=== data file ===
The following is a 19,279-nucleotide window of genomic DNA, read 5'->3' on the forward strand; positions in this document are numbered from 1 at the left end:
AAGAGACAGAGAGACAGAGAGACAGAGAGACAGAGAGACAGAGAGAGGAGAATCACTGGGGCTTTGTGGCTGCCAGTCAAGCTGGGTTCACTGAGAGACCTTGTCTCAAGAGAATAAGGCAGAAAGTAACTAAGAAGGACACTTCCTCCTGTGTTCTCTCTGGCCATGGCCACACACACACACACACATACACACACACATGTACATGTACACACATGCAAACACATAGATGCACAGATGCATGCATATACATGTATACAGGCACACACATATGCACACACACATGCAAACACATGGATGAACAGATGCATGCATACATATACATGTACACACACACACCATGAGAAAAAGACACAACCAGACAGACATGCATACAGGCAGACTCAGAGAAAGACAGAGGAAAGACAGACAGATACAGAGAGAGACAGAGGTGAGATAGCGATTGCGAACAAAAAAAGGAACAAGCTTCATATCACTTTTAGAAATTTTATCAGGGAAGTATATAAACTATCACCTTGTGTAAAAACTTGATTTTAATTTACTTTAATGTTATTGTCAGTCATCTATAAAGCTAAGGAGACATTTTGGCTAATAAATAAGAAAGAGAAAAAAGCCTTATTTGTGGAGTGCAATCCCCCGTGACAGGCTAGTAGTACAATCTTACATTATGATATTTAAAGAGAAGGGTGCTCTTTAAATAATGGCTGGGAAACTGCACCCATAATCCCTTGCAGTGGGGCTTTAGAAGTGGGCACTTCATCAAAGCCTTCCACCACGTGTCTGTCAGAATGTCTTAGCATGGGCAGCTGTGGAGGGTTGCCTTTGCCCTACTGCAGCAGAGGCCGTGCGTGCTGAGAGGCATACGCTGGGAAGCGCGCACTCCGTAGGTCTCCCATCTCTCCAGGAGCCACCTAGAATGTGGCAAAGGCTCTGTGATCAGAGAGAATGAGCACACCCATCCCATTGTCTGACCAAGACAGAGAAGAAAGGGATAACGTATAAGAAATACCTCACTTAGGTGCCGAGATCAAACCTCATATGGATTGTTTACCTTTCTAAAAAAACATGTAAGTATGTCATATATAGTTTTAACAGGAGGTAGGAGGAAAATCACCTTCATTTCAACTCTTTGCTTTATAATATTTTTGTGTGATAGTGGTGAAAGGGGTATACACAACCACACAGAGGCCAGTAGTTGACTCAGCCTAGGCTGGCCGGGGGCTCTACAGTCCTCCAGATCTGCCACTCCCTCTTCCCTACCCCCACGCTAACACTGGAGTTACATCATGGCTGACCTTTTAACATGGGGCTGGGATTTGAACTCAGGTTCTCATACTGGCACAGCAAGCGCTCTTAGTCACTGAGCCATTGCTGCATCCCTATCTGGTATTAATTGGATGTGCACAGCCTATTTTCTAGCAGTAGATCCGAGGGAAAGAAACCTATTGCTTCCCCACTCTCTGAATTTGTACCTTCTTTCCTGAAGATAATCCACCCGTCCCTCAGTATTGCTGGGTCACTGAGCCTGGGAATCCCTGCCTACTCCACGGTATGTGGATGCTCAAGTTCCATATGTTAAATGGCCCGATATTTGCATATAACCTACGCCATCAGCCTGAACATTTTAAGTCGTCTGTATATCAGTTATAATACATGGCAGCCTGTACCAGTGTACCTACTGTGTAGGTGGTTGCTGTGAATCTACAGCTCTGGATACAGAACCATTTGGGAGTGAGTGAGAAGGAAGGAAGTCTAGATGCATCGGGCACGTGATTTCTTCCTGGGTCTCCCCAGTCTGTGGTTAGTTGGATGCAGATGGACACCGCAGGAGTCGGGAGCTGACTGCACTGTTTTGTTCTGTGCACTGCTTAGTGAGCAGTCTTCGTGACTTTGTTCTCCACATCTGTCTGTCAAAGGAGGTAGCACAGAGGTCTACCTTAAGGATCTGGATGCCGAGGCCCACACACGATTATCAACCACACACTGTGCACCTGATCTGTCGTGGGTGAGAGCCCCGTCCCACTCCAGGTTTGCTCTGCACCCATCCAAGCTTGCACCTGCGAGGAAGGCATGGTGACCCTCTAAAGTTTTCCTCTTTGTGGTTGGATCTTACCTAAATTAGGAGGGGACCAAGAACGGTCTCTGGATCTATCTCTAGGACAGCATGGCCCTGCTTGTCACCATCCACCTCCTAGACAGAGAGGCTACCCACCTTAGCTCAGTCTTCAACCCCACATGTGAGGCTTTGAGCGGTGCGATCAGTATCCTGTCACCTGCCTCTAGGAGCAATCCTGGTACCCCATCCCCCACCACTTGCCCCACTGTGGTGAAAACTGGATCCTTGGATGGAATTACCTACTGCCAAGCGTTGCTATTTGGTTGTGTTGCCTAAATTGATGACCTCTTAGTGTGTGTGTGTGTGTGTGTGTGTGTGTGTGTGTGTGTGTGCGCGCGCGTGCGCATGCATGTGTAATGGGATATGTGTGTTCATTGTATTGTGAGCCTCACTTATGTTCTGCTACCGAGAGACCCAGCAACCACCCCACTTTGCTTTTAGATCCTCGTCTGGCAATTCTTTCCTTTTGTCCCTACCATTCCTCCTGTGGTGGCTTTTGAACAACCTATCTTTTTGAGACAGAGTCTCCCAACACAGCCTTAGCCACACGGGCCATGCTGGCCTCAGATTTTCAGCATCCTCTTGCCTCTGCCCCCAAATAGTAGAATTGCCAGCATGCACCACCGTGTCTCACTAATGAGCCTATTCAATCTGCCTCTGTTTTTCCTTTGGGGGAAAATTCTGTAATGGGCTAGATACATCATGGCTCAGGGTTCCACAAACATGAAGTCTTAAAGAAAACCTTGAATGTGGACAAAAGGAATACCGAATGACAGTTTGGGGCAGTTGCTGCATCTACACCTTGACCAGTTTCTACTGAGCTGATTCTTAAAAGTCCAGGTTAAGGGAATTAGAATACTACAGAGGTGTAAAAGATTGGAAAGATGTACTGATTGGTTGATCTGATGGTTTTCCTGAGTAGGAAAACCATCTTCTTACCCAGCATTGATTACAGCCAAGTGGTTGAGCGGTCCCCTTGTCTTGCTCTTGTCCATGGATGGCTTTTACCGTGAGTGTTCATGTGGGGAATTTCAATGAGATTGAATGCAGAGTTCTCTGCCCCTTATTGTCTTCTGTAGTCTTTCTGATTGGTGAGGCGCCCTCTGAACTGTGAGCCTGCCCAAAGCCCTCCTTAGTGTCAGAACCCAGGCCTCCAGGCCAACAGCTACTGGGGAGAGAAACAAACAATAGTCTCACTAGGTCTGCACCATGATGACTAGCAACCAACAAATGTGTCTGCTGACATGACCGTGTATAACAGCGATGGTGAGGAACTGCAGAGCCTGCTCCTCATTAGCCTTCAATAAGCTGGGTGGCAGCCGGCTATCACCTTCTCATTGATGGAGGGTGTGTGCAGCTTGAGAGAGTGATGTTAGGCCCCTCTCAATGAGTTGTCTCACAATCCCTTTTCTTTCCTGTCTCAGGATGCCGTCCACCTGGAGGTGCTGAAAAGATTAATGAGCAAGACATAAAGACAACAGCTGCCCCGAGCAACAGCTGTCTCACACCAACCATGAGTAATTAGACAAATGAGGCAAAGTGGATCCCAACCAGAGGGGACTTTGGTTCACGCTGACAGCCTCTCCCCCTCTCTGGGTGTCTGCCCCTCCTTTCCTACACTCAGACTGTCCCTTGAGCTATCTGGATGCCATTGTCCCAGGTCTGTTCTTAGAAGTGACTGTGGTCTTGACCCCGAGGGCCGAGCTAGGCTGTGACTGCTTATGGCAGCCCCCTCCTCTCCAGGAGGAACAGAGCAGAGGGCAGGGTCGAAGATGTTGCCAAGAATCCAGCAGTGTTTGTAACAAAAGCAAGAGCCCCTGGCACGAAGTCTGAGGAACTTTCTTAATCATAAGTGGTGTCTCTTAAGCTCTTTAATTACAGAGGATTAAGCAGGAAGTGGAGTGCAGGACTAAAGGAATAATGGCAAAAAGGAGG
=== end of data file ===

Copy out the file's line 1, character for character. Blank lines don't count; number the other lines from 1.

The following is a 19,279-nucleotide window of genomic DNA, read 5'->3' on the forward strand; positions in this document are numbered from 1 at the left end: